Debate Magazine

Killer Arguments Against LVT, Not (394)

Posted on the 05 May 2016 by Markwadsworth @Mark_Wadsworth

An earlier variant of KLN 393, from here:
… while the land value tax is paid over time, the burden of the tax (its incidence, in economics jargon) falls entirely on the person who owned property at the time the tax was instituted. The value of future taxes gets immediately priced into the value of real estate. For those who buy property after the tax is instituted, the higher property taxes are offset by lower mortgage payments.
True so far… here comes the crap...
In other words, the economic efficiency of the land value tax comes from the fact that it operates by confiscating wealth accumulated in the past rather than taxing the accumulation of new wealth. This, too, is unfair. Society benefits when people defer gratification and save for the future. People justifiably expect that if they save today, they’ll enjoy the benefits of that accumulated savings in the future. Of course, people who generate income from their accumulated wealth should pay their fair share of taxes. But a land value tax goes way beyond that point, depriving owners of one particular asset class of the benefits of decades of thrift.
That's clearly quite self-contradictory bollocks which flies in the face of facts. If you are one of the original landed gentry, inherited the land or took out a BTL mortgage, it required no net thrift whatsoever - quite the opposite, you have been able to spend more than you earn (at the tenants' expense). 99% of owner-occupiers who bought with a mortgage will have paid considerably less in cash terms than somebody who has been renting all his life; it is tenants who really have had to "do without".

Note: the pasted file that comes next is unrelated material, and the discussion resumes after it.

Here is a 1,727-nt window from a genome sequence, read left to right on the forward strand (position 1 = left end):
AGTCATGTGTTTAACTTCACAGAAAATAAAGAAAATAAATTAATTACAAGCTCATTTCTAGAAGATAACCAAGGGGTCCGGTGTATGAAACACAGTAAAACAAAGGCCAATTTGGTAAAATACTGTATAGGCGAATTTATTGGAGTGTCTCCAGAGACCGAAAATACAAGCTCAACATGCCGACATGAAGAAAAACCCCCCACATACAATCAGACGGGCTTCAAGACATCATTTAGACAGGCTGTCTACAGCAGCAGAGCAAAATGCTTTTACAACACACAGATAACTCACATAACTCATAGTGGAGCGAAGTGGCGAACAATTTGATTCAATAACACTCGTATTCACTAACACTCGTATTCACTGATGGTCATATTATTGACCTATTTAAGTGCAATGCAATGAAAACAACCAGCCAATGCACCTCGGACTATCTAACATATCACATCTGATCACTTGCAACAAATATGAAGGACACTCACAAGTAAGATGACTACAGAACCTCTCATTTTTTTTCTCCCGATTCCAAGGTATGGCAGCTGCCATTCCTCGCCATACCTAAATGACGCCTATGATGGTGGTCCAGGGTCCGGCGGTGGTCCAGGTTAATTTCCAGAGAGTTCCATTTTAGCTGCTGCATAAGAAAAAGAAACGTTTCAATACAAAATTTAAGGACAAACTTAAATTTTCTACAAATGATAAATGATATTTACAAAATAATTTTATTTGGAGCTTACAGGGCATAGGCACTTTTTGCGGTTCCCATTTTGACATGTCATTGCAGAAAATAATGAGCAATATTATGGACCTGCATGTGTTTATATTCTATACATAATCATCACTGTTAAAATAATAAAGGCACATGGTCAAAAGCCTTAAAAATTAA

But enough of my musings, by coincidence, Ralph Musgrave emailed me a link to this bit of academic research shortly after I re-discovered the KLN above:
Our original interest was to enquire whether the introduction of land into a growth model might account for a “virtuous” circle in which saving-up for land (or housing) generates growth and higher land prices, generating further increases in saving, and so on.
Such an account is sometimes proposed for high saving rates in East Asia, where mortgage markets are limited or absent. Our analysis does not support such a story. The user cost of land reduces the resources available for consumption of reproducible goods, so that the introduction of intrinsically valuable land into a growth model lowers the equilibrium stock of capital and raises the equilibrium interest rate.
On the asset side, the presence of land causes life-cycle savings to be reallocated away from productive capital towards land. The social optimum in such a model is for land to be nationalized and provided at zero rent. Land markets, far from generating saving and growth, are inimical to capital formation.

Back to Featured Articles on Logo Paperblog